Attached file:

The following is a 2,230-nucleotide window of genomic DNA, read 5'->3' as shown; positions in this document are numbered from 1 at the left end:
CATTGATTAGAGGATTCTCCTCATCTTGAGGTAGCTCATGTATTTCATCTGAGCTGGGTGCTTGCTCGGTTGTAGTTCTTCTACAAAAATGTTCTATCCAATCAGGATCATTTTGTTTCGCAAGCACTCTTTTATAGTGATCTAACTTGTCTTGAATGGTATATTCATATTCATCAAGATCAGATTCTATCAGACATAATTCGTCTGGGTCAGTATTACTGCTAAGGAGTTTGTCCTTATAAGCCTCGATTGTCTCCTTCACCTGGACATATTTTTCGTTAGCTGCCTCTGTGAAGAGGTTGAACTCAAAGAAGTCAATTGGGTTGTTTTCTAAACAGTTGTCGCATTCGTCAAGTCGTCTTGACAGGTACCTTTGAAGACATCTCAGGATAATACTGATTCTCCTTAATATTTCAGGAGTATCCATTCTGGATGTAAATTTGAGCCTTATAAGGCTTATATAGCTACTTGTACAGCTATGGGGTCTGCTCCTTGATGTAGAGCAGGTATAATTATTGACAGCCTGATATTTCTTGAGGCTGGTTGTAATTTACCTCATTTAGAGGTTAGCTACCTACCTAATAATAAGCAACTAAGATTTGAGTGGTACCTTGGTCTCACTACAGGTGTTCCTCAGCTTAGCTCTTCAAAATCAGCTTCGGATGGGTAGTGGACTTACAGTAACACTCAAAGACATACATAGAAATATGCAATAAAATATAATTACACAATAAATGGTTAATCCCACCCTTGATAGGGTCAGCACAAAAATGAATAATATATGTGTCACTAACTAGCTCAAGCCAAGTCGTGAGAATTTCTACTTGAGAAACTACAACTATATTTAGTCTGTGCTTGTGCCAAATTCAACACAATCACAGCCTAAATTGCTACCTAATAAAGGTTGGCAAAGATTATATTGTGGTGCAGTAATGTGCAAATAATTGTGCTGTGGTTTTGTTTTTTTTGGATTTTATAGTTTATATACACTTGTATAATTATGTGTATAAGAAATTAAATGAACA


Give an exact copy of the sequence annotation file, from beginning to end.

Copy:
The following is a 2,230-nucleotide window of genomic DNA, read 5'->3' as shown; positions in this document are numbered from 1 at the left end:
CATTGATTAGAGGATTCTCCTCATCTTGAGGTAGCTCATGTATTTCATCTGAGCTGGGTGCTTGCTCGGTTGTAGTTCTTCTACAAAAATGTTCTATCCAATCAGGATCATTTTGTTTCGCAAGCACTCTTTTATAGTGATCTAACTTGTCTTGAATGGTATATTCATATTCATCAAGATCAGATTCTATCAGACATAATTCGTCTGGGTCAGTATTACTGCTAAGGAGTTTGTCCTTATAAGCCTCGATTGTCTCCTTCACCTGGACATATTTTTCGTTAGCTGCCTCTGTGAAGAGGTTGAACTCAAAGAAGTCAATTGGGTTGTTTTCTAAACAGTTGTCGCATTCGTCAAGTCGTCTTGACAGGTACCTTTGAAGACATCTCAGGATAATACTGATTCTCCTTAATATTTCAGGAGTATCCATTCTGGATGTAAATTTGAGCCTTATAAGGCTTATATAGCTACTTGTACAGCTATGGGGTCTGCTCCTTGATGTAGAGCAGGTATAATTATTGACAGCCTGATATTTCTTGAGGCTGGTTGTAATTTACCTCATTTAGAGGTTAGCTACCTACCTAATAATAAGCAACTAAGATTTGAGTGGTACCTTGGTCTCACTACAGGTGTTCCTCAGCTTAGCTCTTCAAAATCAGCTTCGGATGGGTAGTGGACTTACAGTAACACTCAAAGACATACATAGAAATATGCAATAAAATATAATTACACAATAAATGGTTAATCCCACCCTTGATAGGGTCAGCACAAAAATGAATAATATATGTGTCACTAACTAGCTCAAGCCAAGTCGTGAGAATTTCTACTTGAGAAACTACAACTATATTTAGTCTGTGCTTGTGCCAAATTCAACACAATCACAGCCTAAATTGCTACCTAATAAAGGTTGGCAAAGATTATATTGTGGTGCAGTAATGTGCAAATAATTGTGCTGTGGTTTTGTTTTTTTTGGATTTTATAGTTTATATACACTTGTATAATTATGTGTATAAGAAATTAAATGAACA